I was playing around with creating references and I ended up having this:
let mut z: &mut i32 = &mut 42;
but also the following that compiles
let &mut z: &mut i32 = &mut 42;
I was not actually aware that I could have the let &mut z form, as must of the occurrences I have seen has always been let mut z: which I interpret to mean, make it possible for z, to hand out mutable reference.
And it's somewhat tangential, but I'll mention that while &mut T is a distinct type compared to T or &T, the mut marker in a binding (let mut z = ...) doesn't change the type, it just changes whether or not you can overwrite or create a mutable reference to the variable.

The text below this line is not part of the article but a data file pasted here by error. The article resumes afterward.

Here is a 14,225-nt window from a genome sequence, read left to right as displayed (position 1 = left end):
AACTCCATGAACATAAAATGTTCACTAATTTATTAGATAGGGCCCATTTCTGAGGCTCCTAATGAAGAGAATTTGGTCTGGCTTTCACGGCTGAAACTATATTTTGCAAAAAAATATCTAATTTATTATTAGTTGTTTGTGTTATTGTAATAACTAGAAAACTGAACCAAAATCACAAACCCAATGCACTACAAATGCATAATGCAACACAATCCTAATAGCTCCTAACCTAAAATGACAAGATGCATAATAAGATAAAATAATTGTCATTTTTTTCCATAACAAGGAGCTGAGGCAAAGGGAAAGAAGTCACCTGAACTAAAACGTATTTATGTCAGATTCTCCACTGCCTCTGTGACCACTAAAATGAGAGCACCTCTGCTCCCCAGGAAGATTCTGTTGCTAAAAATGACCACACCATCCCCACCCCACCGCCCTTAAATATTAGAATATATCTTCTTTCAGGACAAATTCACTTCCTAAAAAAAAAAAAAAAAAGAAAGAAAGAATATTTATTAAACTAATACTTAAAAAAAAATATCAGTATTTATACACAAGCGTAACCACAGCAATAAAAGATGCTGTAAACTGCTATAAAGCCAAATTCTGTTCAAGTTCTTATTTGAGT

It's an aid to avoid mutating things you don't mean to, but you could always assign the value to a new variable with a mutable binding, so adding or not adding mut doesn't change anything inherent to the type or value. It's just a property of the binding.
For example you can do:
let z = 13;
let mut z = z;
z = 42;
let z = z;
Variable declarations are patterns, not just names with an optional mut marker. In this case, the &mut in let &mut z "unwraps" the &mut of the type and of the value on the right:
When are variable declarations patterns? Like in the case of let &mut z: and when are they not patterns? As in the case let mut z, where the mut is just a mutable binding marker, and doesn't "unwrap" anything